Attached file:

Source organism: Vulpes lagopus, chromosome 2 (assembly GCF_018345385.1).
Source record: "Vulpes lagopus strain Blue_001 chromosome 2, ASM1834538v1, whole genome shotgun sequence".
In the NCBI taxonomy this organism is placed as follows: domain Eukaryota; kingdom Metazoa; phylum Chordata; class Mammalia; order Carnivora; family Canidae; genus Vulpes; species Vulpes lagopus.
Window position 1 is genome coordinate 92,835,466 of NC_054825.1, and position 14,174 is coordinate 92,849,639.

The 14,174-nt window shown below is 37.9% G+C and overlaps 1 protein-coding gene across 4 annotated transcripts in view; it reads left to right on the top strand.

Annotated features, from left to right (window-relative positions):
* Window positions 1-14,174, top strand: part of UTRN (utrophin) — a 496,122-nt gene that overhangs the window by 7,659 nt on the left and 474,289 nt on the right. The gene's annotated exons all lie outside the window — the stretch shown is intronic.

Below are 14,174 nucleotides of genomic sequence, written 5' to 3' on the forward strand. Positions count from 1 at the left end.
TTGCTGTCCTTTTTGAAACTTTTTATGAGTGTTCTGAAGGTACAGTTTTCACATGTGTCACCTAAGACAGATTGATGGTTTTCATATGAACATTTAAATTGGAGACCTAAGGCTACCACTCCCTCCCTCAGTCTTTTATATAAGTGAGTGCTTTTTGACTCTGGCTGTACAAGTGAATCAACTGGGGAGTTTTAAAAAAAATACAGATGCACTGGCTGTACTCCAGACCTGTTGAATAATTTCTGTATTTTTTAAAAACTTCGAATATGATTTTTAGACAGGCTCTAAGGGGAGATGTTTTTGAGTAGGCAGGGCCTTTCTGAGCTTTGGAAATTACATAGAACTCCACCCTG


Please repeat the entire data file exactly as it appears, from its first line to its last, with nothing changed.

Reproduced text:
Source organism: Vulpes lagopus, chromosome 2 (assembly GCF_018345385.1).
Source record: "Vulpes lagopus strain Blue_001 chromosome 2, ASM1834538v1, whole genome shotgun sequence".
In the NCBI taxonomy this organism is placed as follows: domain Eukaryota; kingdom Metazoa; phylum Chordata; class Mammalia; order Carnivora; family Canidae; genus Vulpes; species Vulpes lagopus.
Window position 1 is genome coordinate 92,835,466 of NC_054825.1, and position 14,174 is coordinate 92,849,639.

The 14,174-nt window shown below is 37.9% G+C and overlaps 1 protein-coding gene across 4 annotated transcripts in view; it reads left to right on the top strand.

Annotated features, from left to right (window-relative positions):
* Window positions 1-14,174, top strand: part of UTRN (utrophin) — a 496,122-nt gene that overhangs the window by 7,659 nt on the left and 474,289 nt on the right. The gene's annotated exons all lie outside the window — the stretch shown is intronic.

Below are 14,174 nucleotides of genomic sequence, written 5' to 3' on the forward strand. Positions count from 1 at the left end.
TTGCTGTCCTTTTTGAAACTTTTTATGAGTGTTCTGAAGGTACAGTTTTCACATGTGTCACCTAAGACAGATTGATGGTTTTCATATGAACATTTAAATTGGAGACCTAAGGCTACCACTCCCTCCCTCAGTCTTTTATATAAGTGAGTGCTTTTTGACTCTGGCTGTACAAGTGAATCAACTGGGGAGTTTTAAAAAAAATACAGATGCACTGGCTGTACTCCAGACCTGTTGAATAATTTCTGTATTTTTTAAAAACTTCGAATATGATTTTTAGACAGGCTCTAAGGGGAGATGTTTTTGAGTAGGCAGGGCCTTTCTGAGCTTTGGAAATTACATAGAACTCCACCCTG